first_img Mama Mia January 3, 2017 at 8:24 am 4 COMMENTS UF/IFAS in Apopka will temporarily house District staff; saves almost $400,000 Please enter your name here Gov. DeSantis says new moment-of-silence law in public schools protects religious freedom Reply Jim January 3, 2017 at 6:05 pm We used to have Ponderosa Steakhouse, Quincys, Ryans Steakhouse, Barnhill Buffet, Busy Bee Buffet, Angels, Liggetts, Village Inn, Eckerds Café inside the drug store, Buz Moes Bar B Q, several Chinese Buffets that went out, Plymouth Woodshed, Tobys in Zellwood, Pork Avenue Bar B Q, Mr. Lee’s Place, the Old Mill Buffet, Ol’ Boys Bar B Q, and that is just some of the restaurants that used to be here, there were many more….. Who knows why more don’t come, because there is plenty of business waiting for them to come to town and a lot of traffic? January 3, 2017 at 8:27 am If you don’t have tacos, or a machine that sells phone cards you’ll quickly close in Apopka. But on the up side Pine Hills is at capacity, open a Churches Chicken and rake in the money…. Share on Facebook Tweet on Twitter TAGSrestaurants Previous articleWhat You Need to Know About PCOSNext article10 Most Popular Home Designs in 2017 Dale Fenwick RELATED ARTICLESMORE FROM AUTHOR Reply center_img AnalysisBy Dale Fenwick Every time The Apopka Voice publishes an article about restaurants, we are inundated with comments.  And within those comments is one consistent complaint: Why doesn’t Apopka have more sit-down restaurants?A recent article on the website Thrillist may provide some insight.The title of the article tells us a lot, “THERE’S A MASSIVE RESTAURANT INDUSTRY BUBBLE, AND IT’S ABOUT TO BURST.”The author, Kevin Alexander, tries to explain why America’s Golden Age of Restaurants is coming to an end.  To do it he tells the story of the rise and fall of Matt Semmelhack and Mark Liberman’s AQ restaurant in San Francisco.Now Apopka is not San Francisco.  But Alexander interviewed chefs from around the country and maintains that the challenges facing restaurants are not confined to San Francisco. One chef complained about out-of-control personnel costs and the lack of skilled hospitality workers.  Another noted the problem of copycats and said, “If one guy opens a cool barbecue place and that’s successful, the next year we see five or six new cool barbecue places.”AQ opened in the fall of 2011.  From the beginning it received high praise.  In 2012 the profit was $250,000 on $2.9 Million in sales.  Sales increased in 2013 to $3.1 Million.  But profits decreased to $200,000 due to increased costs.Fast forward to 2015. Sales of $2.6 Million and profits of only $40,000.  In 2016 sales dropped to $1.6 Million and the restaurant lost $250,000.  The owners plan to close the doors later this month.So what went wrong?Did the owners lose their focus? Did the new-restaurant shine wear off? By the way, there were 3,600 restaurants in San Francisco when AQ opened and now the number is close to 7,600.Alexander contends that most sit-down dining will. “…revert back to what it was in the ’80s/’90s: reserved for special occasions,” and that more and more restaurants will become, “… hip iterations of fast-casual restaurants, with smaller menus, counter service, and a skeleton crew of front and back-of-the-house staff.”Again, Apopka is not San Francisco.  Or Atlanta.But, isn’t this what we are seeing in Apopka?  Sit-down restaurants are for special occasions and fast-casual restaurants are getting the bulk of our business?Dale Fenwick is the publisher of The Apopka Voice. Please enter your comment! Reply Reply Mama Mia January 3, 2017 at 8:18 am Things started going downhill after 9-11 and things have still not recovered completely even though there are deniers of that fact……a huge impact on the nation’s economy. LEAVE A REPLY Cancel reply Save my name, email, and website in this browser for the next time I comment. Zellwood muck farms being bought out by the state, nurseries shutting down…..it all took a toll on local business. I would love to see the economy back like it used to be when thinks were hopping! Mama Mia You have entered an incorrect email address! Please enter your email address here Florida gas prices jump 12 cents; most expensive since 2014 last_img read more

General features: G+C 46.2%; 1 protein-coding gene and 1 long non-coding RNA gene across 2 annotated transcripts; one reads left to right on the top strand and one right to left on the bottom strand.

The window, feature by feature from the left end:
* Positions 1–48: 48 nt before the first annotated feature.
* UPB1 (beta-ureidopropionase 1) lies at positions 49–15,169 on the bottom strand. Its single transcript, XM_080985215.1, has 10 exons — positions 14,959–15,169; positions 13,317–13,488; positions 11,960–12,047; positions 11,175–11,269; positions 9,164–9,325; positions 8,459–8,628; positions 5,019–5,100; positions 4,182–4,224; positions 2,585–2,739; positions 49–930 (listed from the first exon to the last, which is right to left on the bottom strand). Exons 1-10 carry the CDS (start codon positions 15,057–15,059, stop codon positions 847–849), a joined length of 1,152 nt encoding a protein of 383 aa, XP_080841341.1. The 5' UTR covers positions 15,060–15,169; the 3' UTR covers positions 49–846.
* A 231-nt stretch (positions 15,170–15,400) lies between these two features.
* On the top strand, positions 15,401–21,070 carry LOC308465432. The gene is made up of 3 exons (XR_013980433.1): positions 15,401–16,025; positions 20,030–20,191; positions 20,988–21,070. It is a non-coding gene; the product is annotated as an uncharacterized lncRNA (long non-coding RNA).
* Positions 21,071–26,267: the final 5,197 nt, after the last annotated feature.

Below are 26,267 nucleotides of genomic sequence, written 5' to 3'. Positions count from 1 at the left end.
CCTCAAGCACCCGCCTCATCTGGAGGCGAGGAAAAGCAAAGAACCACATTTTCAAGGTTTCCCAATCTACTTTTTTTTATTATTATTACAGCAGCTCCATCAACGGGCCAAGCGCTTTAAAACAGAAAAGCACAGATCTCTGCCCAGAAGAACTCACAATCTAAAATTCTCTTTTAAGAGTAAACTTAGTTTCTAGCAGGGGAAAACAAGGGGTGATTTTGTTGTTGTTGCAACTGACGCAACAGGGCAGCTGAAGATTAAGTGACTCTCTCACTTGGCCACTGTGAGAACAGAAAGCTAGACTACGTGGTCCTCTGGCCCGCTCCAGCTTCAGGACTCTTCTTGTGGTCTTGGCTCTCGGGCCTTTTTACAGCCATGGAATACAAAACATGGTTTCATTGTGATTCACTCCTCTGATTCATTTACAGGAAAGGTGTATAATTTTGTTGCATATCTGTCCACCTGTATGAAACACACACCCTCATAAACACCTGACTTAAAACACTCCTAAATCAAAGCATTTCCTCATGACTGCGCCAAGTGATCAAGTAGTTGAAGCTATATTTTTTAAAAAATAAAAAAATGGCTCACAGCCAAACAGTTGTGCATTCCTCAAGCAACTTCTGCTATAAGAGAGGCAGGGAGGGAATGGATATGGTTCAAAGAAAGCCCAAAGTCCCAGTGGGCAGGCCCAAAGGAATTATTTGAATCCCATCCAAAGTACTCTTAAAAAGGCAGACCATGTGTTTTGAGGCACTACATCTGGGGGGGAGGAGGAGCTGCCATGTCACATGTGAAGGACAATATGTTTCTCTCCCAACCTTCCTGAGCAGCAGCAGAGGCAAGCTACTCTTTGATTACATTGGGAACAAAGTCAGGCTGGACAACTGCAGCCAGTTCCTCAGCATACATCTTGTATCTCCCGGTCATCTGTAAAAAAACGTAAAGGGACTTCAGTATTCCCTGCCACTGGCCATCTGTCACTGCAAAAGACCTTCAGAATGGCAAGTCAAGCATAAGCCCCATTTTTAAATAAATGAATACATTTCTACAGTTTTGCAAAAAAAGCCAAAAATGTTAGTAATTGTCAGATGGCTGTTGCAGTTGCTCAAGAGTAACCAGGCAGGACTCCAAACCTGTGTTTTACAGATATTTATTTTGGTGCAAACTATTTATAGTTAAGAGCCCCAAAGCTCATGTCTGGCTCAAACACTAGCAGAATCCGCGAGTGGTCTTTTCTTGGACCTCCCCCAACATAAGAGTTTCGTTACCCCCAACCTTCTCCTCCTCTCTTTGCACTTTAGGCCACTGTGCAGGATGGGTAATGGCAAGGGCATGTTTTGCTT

first_img Reply And do something to stop some of the run-away development and growth that is diminishing our natural resources, and the state’s natural beauty. Reply 6 COMMENTS Mama Mia William Patrick is a Florida reporter for Watchdog.org. His work has been featured on Fox News and the Drudge Report, among other national sites, and in Florida news outlets such as the Bradenton Herald, Florida Politics, Florida Trend, Saint Peters Blog, Sayfie Review, and Sunshine State News. William is a member of the Investigative Reporters & Editors network and the Florida Press Association. February 11, 2017 at 9:51 am The best way to attract jobs and tourists to Florida is to keep our beaches clean, our oceans, our rivers, intercoastal waterways, lagoons, and underground aquifer clean, and to take on crime, and not allow drilling and fracking that would threaten Florida’s beautiful natural resources. Gov. DeSantis says new moment-of-silence law in public schools protects religious freedom Florida gas prices jump 12 cents; most expensive since 2014 By William Patrick of Watchdog.orgFlorida Capitol committee rooms aren’t often standing room only on Wednesday afternoons, much less a full month before the annual state legislative session gets fully underway.But when scores of millions of public dollars are on the chopping block, interested parties come from far and wide.Such was the case in room 212 of the Knott Building in downtown Tallahassee this week.Economic development and tourism marketing beneficiaries from across the state packed the committee room to implore lawmakers to keep the taxpayer-funding flowing – often to enthusiastic applause.More than 100 speakers were scheduled for public comment. Many others were in attendance. A few expressed support for the “corporate welfare” crackdown, but most came to oppose the bureaucratic sounding PCB CCB 17-01, a bill that would eliminate funding for Enterprise Florida and Visit Florida.Enterprise Florida is the state’s chief business recruitment organization. It uses taxpayer-funded incentives to entice private companies and nonprofits to relocate to Florida or expand within the state. Visit Florida spends tens of millions of public tax dollars annually on marketing the Sunshine State as a tourist destination.Gov. Rick Scott, a Republican, wants $184 million for the quasi-state agencies in fiscal 2018.Despite reports of low return on investment, underperformance in comparison to other states and high-profile missteps such as paying rapper PitBill $1 million for a “sexy beaches” commercial, one-by-one opponents of the House bill made their case.First came the agency heads.Ken Lawson, president, and CEO of Visit Florida said he came to fight.“In the past, we dropped the ball. We failed to be transparent. We were in the newspapers,” Lawson said, vowing change.“Right behind me are my partners who stand with me,” he added. “Don’t pass this bill, because you’ll kill Florida.”Cissy Proctor, executive director of the Department of Economic Opportunity, and Chris Hart, president, and CEO of Enterprise Florida, followed with appeals for incentive funding centering on jobs and interstate competitiveness.Then, Roger Dow, president of the U.S. Travel Association, stepped forward and warned committee members against widespread economic devastation.“I can guarantee you the loss of tens of thousands of jobs and billions of dollars,” Dow said.“I moved here because it’s a no income tax state,” he said. “If you pass this bill, you are going to go to an income tax or increase sales taxes or cut services. That’s not acceptable.”Other petitioners recounted positive experiences.“Following Hurricane Matthew, within days the CEO of Visit Florida and the Florida Restaurant and Lodging Association made it a priority to visit us,” said Amy Lukasik, director of tourism marketing for Flagler County.“They viewed our damage and had conversations on how they could help immediately overcome national attention stating our destination was closed for business,” she said.Keith Overton, president of TradeWinds Island Resorts, said that eliminating Visit Florida would eliminate the voice of independent hoteliers.“What happens when tourists get shot like the Germans?” he asked, referencing an incident from two and a half decades ago. “What happens when we have Zika Virus? What happens when we have an oil spill? Who’s there to defend us? Are we going to leave that to the national media,” asked Overton.Representatives from the Central Florida Development Council of Polk County, the Economic Development Authority for Citrus County, Pinellas County Economic Development, the North Florida Economic Development Partnership, and many other development groups made funding appeals.About an hour and a half into the two-hour meeting, chairman Halsey Beshears, R-Monticello, said he had about 100 public comment cards that he still hadn’t called to speak.It didn’t matter.The panel approved the bill to eliminate funding for the two agencies on a vote of 10-5.The vote was along party lines with two exceptions. Rep. Joe Gruters, R-Sarasota, opposed the bill, saying he was open to reform but was concerned that eliminating the public-private partnerships would hurt job creation. Rep. Roy Hardemon, D-Miami, voted in favor of the measure after expressing outrage that incentive and tourism funding overlooked his low-income district, which includes Liberty City. Hardemon said his community was “deemed unmarketable.” Please enter your comment! February 11, 2017 at 4:43 pm Reply The argument that axing this program will necessitate a state income tax is ridiculous. Good try, I don’t believe that one’s argument however. Mama Mia February 11, 2017 at 9:49 am Share on Facebook Tweet on Twitter Mama Mia TAGSEnterprise FloridaFocus on FloridaVisit Florida Previous articleNow there’s even an app for the Federal Bureau of InvestigationNext articleGabby Giffords and Mark Kelly coming to Central Florida Denise Connell RELATED ARTICLESMORE FROM AUTHOR Reply center_img Focus on Florida:Governor Scott: “Politicians turned their back on jobs today” Personally I wish that Governor Rick Scott would get out of politics when his term as governor is over. He should just go back to being a hospital owner, oh yeah, I remember now, not so easy anymore…..!!!! UF/IFAS in Apopka will temporarily house District staff; saves almost $400,000 February 11, 2017 at 10:01 am . Reply Mama Mia February 11, 2017 at 10:06 am February 11, 2017 at 9:46 am So Gov. Scott says that killing Enterprise Florida and Visit Florida is politicians turning their back on jobs today. Well there are residents all over Florida who feel like the governor has turned his back on Florida’s citizens by not expanding Medicaid to the poor, who needed it the most, especially very ill children. Money that was funded by the feds, but he said NO. The companies that he seems so interested in is gun manufacturing and bio-medical research using live animals. A lot of the other companies he attracts in from other states bring their own people with them. While I like Pitbull’s music, that is a ridiculous amount of money to spend for that. Weren’t too easy to wrangle out of them how much they spent either. Mama Mia Save my name, email, and website in this browser for the next time I comment. Despite the passionate pleas of interested parties, lawmakers continued to question whether publicly funding a small number of private businesses was a proper function of government and if the funding could be better spent elsewhere.“The problem with economic incentives are multi-fold,” said Rep. Paul Renner, R-Jacksonville, the bill’s presenter.“It takes from the many and gives to the few,” he said. “When we spread hundreds of millions of dollars in economic development for a few companies, we steal money from core critical priorities.”If successful, the bill would divert funding for all eliminated incentive programs to the state’s general revenue fund.Rep. Jay Trumbull, R-Panama City, the committee’s vice chair, supported the measure while stressing the need to let the legislative process unfold.“Ninety-five percent of the time, a bill that gets introduced in committee is not what it looks like in the end,” Trumbull said.Rep. Mike La Rosa, R-Lake Wales, said his supporting vote was “to continue to have the conversation.”Beshears was more direct. Before calling a vote, he spoke of “spending that has run rampant,” and of “holding those with the purse strings accountable.”“In order to get where we need to go sometimes, we need to reset the budget to zero. That’s what we’re proposing,” Beshears said.The bill has several more committee stops before a full House vote. It would then meet a skeptical Senate, and wouldn’t become law without Scott’s signature, a highly unlikely prospect.After the bill passed, Scott tweeted: “Politicians in @MyFLHouse turned their back on jobs today by supporting job-killing legislation. LEAVE A REPLY Cancel reply Ah, come on, let me tell you what I really think…..LOL Mama Mia Please enter your name here You have entered an incorrect email address! Please enter your email address here Reply last_img read more